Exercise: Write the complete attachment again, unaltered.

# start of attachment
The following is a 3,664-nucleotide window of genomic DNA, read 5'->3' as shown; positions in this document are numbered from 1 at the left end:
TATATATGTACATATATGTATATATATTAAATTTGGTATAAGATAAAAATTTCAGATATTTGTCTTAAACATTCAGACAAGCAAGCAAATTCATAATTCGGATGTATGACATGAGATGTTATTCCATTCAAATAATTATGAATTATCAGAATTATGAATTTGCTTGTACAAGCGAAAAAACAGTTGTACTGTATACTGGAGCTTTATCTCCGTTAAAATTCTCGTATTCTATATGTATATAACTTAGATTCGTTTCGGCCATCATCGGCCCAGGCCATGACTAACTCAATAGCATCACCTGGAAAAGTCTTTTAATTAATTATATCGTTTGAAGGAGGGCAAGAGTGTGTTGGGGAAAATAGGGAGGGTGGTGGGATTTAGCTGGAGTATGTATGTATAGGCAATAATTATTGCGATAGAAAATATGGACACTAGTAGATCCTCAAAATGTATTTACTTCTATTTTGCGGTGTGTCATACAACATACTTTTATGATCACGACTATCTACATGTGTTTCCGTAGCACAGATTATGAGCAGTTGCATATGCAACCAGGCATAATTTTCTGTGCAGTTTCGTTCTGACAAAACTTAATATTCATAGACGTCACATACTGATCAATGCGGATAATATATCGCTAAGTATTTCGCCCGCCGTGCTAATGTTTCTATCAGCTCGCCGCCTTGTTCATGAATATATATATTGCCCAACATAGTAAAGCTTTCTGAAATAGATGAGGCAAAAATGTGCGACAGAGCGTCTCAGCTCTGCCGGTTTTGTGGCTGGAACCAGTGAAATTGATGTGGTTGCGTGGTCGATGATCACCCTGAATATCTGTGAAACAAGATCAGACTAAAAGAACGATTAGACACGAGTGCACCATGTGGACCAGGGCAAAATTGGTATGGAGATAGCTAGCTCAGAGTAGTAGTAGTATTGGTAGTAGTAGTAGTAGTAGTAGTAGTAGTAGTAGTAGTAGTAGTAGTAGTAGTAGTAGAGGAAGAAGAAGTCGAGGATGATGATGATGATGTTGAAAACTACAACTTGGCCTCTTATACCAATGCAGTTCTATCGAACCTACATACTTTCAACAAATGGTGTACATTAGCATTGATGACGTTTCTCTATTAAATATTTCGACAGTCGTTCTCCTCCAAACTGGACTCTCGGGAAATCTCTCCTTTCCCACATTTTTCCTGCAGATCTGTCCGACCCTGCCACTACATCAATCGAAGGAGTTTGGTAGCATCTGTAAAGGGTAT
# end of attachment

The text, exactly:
The following is a 3,664-nucleotide window of genomic DNA, read 5'->3' as shown; positions in this document are numbered from 1 at the left end:
TATATATGTACATATATGTATATATATTAAATTTGGTATAAGATAAAAATTTCAGATATTTGTCTTAAACATTCAGACAAGCAAGCAAATTCATAATTCGGATGTATGACATGAGATGTTATTCCATTCAAATAATTATGAATTATCAGAATTATGAATTTGCTTGTACAAGCGAAAAAACAGTTGTACTGTATACTGGAGCTTTATCTCCGTTAAAATTCTCGTATTCTATATGTATATAACTTAGATTCGTTTCGGCCATCATCGGCCCAGGCCATGACTAACTCAATAGCATCACCTGGAAAAGTCTTTTAATTAATTATATCGTTTGAAGGAGGGCAAGAGTGTGTTGGGGAAAATAGGGAGGGTGGTGGGATTTAGCTGGAGTATGTATGTATAGGCAATAATTATTGCGATAGAAAATATGGACACTAGTAGATCCTCAAAATGTATTTACTTCTATTTTGCGGTGTGTCATACAACATACTTTTATGATCACGACTATCTACATGTGTTTCCGTAGCACAGATTATGAGCAGTTGCATATGCAACCAGGCATAATTTTCTGTGCAGTTTCGTTCTGACAAAACTTAATATTCATAGACGTCACATACTGATCAATGCGGATAATATATCGCTAAGTATTTCGCCCGCCGTGCTAATGTTTCTATCAGCTCGCCGCCTTGTTCATGAATATATATATTGCCCAACATAGTAAAGCTTTCTGAAATAGATGAGGCAAAAATGTGCGACAGAGCGTCTCAGCTCTGCCGGTTTTGTGGCTGGAACCAGTGAAATTGATGTGGTTGCGTGGTCGATGATCACCCTGAATATCTGTGAAACAAGATCAGACTAAAAGAACGATTAGACACGAGTGCACCATGTGGACCAGGGCAAAATTGGTATGGAGATAGCTAGCTCAGAGTAGTAGTAGTATTGGTAGTAGTAGTAGTAGTAGTAGTAGTAGTAGTAGTAGTAGTAGTAGTAGTAGTAGTAGAGGAAGAAGAAGTCGAGGATGATGATGATGATGTTGAAAACTACAACTTGGCCTCTTATACCAATGCAGTTCTATCGAACCTACATACTTTCAACAAATGGTGTACATTAGCATTGATGACGTTTCTCTATTAAATATTTCGACAGTCGTTCTCCTCCAAACTGGACTCTCGGGAAATCTCTCCTTTCCCACATTTTTCCTGCAGATCTGTCCGACCCTGCCACTACATCAATCGAAGGAGTTTGGTAGCATCTGTAAAGGGTAT